Doing business in India
With a total population of more than 1.4 billion, India is the world’s largest democracy, where participation is seen as a great good. The country is a democratic republic, divided into 29 states and 7 territories. Ramnath: “India, therefore, has state and country politics, which causes long processes. India has a real business culture with high ambitions. The people are committed and value trust when doing business. The government facilitates trade but is never the customer. Despite the bureaucracy, you can do business in India just as easily as in the Netherlands, when having access to the right network. We are jointly building that network within DGD in collaboration with other players in the agri sector and the Dutch government, which also makes business easier for the Dutch horticultural sector.’’
Favorable investment climate
‘There is an investment climate in India, which provides opportunities for innovation in food production,’ Ramnath observes. ‘The large and wealthy parties in India are betting on food, because of sustainability and great economic opportunities. Capital is easy to find in India, but investors will always look very critically at the expected ROI. Traditionally, by definition, investors have not viewed food production in India as a profitable industry. Indian agriculture’s income comes from government subsidies. Last year, the tide turned and there was a strong investment in agri-food technology in India. For example, by 2022, about 8 billion has been invested in ag-tech start-ups. In particular, investment companies from abroad are focusing on India, such as the American company Sequoia Capital, which has offices in India, or the FMO from the Netherlands.
“We also see many retailers entering the market. They want to differentiate themselves in sustainability, such as India’s largest online supermarket Big Basket, part of TATA Group. Big Basket has taken the lead in pushing for sustainability in e-commerce in India. The platform is the first brand in India to deliver fresh fruits and vegetables to homes without packaging. In addition to the new packaging-free delivery of fruits and vegetables, Big Basket has also led the way with several other eco-friendly initiatives. For example, the company installed 1.4 MW of solar power plants, delivered groceries using electric vehicles, and built rainwater harvesting systems that save up to 390,000 liters of water annually. ‘India is at the forefront of IT and automation. To illustrate; Amazon’s largest office is being built in Bangalore and Philips Health has its robotics division in India.’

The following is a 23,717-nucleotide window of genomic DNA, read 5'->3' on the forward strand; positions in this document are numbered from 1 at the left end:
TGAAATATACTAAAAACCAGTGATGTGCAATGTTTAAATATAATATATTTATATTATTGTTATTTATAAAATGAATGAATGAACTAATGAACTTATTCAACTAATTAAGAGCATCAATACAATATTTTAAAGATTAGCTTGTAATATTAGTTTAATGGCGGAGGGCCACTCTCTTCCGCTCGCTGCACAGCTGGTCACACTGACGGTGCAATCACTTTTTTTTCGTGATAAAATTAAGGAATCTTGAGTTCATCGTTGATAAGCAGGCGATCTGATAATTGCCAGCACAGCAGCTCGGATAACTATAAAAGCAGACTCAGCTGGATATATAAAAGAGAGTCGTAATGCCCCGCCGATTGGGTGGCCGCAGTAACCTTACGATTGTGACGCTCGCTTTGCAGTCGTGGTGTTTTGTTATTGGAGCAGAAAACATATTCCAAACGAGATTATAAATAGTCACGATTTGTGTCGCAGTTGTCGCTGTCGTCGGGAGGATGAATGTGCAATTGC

‘India has many domestic and foreign tourists and an increasing number of business tourists. Hotels in India also play an important role in food consumption. The hotels in India are huge and offer not only a place to stay, but also a wedding venue, restaurants, and clubs. They have top restaurants and healthy food is used by hotels as a marketing tool. For example, the Roseate Hotels & Resorts recently introduced India’s 1st Indoor Hydroponics installation in a hotel. With this, they want to express that sustainable growing contributes to purity and health. They want to show that their guests can enjoy completely chemical and pesticide-free top-quality food. Restaurant chains are also important parties for Dutch horticulture. In large food chains standardization and branding plays a big role. They want their sandwich and the tomato in that sandwich to look and taste the same everywhere. Dutch technology and knowledge help to significantly improve the uniformity of food.’
Field of competition